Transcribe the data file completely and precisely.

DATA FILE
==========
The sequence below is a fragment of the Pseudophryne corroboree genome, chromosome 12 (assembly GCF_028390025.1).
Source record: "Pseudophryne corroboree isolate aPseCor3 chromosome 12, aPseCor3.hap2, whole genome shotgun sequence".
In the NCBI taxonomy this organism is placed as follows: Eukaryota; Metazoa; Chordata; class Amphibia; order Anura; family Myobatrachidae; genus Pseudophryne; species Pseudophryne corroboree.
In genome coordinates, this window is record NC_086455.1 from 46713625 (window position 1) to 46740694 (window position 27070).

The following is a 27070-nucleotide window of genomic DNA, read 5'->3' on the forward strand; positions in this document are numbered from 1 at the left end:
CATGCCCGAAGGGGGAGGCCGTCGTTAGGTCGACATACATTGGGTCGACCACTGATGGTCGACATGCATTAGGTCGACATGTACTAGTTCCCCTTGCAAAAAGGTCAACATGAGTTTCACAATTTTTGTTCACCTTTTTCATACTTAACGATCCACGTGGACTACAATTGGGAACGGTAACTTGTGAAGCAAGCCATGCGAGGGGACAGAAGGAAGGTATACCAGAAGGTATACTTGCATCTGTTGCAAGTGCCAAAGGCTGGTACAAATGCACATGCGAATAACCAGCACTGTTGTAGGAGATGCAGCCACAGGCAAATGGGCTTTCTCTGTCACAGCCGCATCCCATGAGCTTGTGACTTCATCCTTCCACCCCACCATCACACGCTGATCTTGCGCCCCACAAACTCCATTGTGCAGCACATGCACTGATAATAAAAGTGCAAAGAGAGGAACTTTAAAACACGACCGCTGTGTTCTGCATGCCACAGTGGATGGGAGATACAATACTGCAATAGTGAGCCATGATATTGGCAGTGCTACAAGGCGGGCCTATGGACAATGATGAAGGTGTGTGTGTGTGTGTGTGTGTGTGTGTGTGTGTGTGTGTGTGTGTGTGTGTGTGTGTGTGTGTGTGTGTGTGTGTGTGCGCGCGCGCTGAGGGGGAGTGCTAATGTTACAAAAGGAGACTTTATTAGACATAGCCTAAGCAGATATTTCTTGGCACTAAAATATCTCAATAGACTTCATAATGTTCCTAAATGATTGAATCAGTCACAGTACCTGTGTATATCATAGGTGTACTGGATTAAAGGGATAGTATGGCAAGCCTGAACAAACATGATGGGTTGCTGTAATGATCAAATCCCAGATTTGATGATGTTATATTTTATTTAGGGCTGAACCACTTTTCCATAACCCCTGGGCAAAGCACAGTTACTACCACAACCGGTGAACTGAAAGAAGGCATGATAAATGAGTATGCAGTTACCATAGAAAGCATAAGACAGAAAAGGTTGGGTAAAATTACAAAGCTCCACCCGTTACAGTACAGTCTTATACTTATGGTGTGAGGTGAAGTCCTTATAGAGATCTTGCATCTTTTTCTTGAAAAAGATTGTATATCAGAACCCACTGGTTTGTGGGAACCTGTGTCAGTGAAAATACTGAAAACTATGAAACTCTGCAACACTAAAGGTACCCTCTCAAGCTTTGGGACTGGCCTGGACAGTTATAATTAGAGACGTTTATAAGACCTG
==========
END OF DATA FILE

The sequence below is a fragment of the Pseudophryne corroboree genome, chromosome 12 (assembly GCF_028390025.1).
Source record: "Pseudophryne corroboree isolate aPseCor3 chromosome 12, aPseCor3.hap2, whole genome shotgun sequence".
In the NCBI taxonomy this organism is placed as follows: Eukaryota; Metazoa; Chordata; class Amphibia; order Anura; family Myobatrachidae; genus Pseudophryne; species Pseudophryne corroboree.
In genome coordinates, this window is record NC_086455.1 from 46713625 (window position 1) to 46740694 (window position 27070).

The following is a 27070-nucleotide window of genomic DNA, read 5'->3' on the forward strand; positions in this document are numbered from 1 at the left end:
CATGCCCGAAGGGGGAGGCCGTCGTTAGGTCGACATACATTGGGTCGACCACTGATGGTCGACATGCATTAGGTCGACATGTACTAGTTCCCCTTGCAAAAAGGTCAACATGAGTTTCACAATTTTTGTTCACCTTTTTCATACTTAACGATCCACGTGGACTACAATTGGGAACGGTAACTTGTGAAGCAAGCCATGCGAGGGGACAGAAGGAAGGTATACCAGAAGGTATACTTGCATCTGTTGCAAGTGCCAAAGGCTGGTACAAATGCACATGCGAATAACCAGCACTGTTGTAGGAGATGCAGCCACAGGCAAATGGGCTTTCTCTGTCACAGCCGCATCCCATGAGCTTGTGACTTCATCCTTCCACCCCACCATCACACGCTGATCTTGCGCCCCACAAACTCCATTGTGCAGCACATGCACTGATAATAAAAGTGCAAAGAGAGGAACTTTAAAACACGACCGCTGTGTTCTGCATGCCACAGTGGATGGGAGATACAATACTGCAATAGTGAGCCATGATATTGGCAGTGCTACAAGGCGGGCCTATGGACAATGATGAAGGTGTGTGTGTGTGTGTGTGTGTGTGTGTGTGTGTGTGTGTGTGTGTGTGTGTGTGTGTGTGTGTGTGTGTGTGTGTGTGCGCGCGCGCTGAGGGGGAGTGCTAATGTTACAAAAGGAGACTTTATTAGACATAGCCTAAGCAGATATTTCTTGGCACTAAAATATCTCAATAGACTTCATAATGTTCCTAAATGATTGAATCAGTCACAGTACCTGTGTATATCATAGGTGTACTGGATTAAAGGGATAGTATGGCAAGCCTGAACAAACATGATGGGTTGCTGTAATGATCAAATCCCAGATTTGATGATGTTATATTTTATTTAGGGCTGAACCACTTTTCCATAACCCCTGGGCAAAGCACAGTTACTACCACAACCGGTGAACTGAAAGAAGGCATGATAAATGAGTATGCAGTTACCATAGAAAGCATAAGACAGAAAAGGTTGGGTAAAATTACAAAGCTCCACCCGTTACAGTACAGTCTTATACTTATGGTGTGAGGTGAAGTCCTTATAGAGATCTTGCATCTTTTTCTTGAAAAAGATTGTATATCAGAACCCACTGGTTTGTGGGAACCTGTGTCAGTGAAAATACTGAAAACTATGAAACTCTGCAACACTAAAGGTACCCTCTCAAGCTTTGGGACTGGCCTGGACAGTTATAATTAGAGACGTTTATAAGACCTG